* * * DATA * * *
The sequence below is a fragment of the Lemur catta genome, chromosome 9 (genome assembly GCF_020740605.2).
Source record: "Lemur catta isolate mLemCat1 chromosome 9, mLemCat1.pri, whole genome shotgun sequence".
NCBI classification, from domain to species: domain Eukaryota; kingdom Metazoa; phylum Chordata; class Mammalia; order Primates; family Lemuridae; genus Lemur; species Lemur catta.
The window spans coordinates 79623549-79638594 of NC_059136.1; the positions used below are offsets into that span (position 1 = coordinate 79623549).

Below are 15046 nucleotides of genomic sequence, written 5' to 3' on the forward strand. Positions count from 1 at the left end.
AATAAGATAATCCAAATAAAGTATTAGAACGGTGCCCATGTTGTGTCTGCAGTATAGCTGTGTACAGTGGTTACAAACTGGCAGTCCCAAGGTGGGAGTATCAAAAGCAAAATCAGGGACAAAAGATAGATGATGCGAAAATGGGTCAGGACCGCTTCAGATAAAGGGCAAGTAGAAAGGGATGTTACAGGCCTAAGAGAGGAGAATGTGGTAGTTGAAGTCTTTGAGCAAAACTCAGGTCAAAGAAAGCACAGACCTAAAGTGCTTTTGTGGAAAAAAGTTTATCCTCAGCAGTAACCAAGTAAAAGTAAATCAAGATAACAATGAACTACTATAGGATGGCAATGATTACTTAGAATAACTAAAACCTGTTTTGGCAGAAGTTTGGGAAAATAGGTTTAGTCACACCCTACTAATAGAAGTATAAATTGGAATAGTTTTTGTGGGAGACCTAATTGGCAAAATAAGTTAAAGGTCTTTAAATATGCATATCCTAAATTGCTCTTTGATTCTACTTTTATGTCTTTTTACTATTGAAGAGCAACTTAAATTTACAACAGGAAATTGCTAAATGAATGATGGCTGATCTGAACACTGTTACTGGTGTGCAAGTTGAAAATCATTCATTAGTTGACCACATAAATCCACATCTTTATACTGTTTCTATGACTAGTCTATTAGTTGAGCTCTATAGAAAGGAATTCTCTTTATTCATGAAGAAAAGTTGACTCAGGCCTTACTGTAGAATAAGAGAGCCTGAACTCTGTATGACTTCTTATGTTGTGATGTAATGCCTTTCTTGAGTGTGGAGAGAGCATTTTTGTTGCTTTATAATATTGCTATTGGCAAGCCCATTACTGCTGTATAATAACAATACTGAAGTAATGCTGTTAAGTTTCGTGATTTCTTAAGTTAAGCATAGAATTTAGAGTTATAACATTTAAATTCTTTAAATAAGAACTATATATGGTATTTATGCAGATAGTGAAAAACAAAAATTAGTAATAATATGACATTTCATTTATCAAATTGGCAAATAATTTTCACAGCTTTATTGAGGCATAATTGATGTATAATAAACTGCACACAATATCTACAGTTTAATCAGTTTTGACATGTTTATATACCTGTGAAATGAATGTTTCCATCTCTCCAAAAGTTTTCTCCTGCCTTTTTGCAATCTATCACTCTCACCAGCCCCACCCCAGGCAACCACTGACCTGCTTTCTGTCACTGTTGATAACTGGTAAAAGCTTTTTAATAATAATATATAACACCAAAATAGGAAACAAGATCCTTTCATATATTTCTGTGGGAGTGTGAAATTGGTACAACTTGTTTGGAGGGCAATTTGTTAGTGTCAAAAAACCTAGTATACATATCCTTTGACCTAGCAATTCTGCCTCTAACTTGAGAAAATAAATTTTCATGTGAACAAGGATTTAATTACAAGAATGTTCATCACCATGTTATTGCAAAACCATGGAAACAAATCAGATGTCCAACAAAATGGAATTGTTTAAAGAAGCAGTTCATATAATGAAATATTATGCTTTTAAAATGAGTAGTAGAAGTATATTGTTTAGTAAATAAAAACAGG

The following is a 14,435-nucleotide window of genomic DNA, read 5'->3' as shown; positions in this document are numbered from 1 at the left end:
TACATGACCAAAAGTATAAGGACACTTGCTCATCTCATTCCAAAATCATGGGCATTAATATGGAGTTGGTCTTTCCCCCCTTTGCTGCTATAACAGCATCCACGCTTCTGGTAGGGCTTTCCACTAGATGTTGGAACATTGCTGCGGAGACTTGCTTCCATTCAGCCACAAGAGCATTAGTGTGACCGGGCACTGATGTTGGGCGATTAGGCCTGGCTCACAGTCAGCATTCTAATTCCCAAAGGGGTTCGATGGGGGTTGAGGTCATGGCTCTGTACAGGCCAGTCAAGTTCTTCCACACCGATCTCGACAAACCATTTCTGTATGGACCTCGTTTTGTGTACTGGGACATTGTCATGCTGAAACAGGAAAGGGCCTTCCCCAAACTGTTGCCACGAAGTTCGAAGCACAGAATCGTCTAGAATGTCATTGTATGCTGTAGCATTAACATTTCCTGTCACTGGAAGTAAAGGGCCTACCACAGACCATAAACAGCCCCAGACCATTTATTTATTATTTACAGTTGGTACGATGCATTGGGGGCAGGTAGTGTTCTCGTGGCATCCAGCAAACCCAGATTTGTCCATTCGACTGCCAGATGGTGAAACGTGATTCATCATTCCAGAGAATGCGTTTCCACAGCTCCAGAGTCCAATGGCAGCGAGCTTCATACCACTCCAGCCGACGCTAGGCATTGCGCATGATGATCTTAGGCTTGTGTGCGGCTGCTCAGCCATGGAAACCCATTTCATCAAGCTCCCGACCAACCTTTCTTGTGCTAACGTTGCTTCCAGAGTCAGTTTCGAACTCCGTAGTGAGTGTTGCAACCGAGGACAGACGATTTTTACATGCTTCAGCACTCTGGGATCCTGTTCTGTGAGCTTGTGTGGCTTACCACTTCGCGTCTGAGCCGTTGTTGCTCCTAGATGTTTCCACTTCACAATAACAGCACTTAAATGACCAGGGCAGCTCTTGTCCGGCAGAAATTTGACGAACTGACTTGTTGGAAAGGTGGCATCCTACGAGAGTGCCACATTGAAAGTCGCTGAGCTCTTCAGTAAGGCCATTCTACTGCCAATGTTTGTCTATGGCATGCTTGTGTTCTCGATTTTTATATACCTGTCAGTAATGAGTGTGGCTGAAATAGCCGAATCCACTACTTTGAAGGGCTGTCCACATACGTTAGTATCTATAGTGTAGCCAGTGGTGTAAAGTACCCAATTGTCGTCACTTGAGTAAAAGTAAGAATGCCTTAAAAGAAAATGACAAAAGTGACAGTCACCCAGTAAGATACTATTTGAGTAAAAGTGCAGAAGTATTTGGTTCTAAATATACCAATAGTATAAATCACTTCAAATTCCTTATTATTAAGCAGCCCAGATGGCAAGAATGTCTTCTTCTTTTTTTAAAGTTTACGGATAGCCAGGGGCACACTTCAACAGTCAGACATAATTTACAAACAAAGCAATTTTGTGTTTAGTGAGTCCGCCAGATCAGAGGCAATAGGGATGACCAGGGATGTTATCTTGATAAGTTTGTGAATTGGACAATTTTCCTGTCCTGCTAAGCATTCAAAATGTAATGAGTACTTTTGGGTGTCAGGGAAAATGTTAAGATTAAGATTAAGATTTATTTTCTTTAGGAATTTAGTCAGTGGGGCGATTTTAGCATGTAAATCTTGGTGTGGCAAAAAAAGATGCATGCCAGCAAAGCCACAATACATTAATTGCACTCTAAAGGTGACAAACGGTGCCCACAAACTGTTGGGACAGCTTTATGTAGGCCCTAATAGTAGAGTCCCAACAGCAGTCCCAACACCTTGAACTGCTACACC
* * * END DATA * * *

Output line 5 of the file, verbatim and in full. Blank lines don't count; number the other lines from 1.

Below are 15046 nucleotides of genomic sequence, written 5' to 3' on the forward strand. Positions count from 1 at the left end.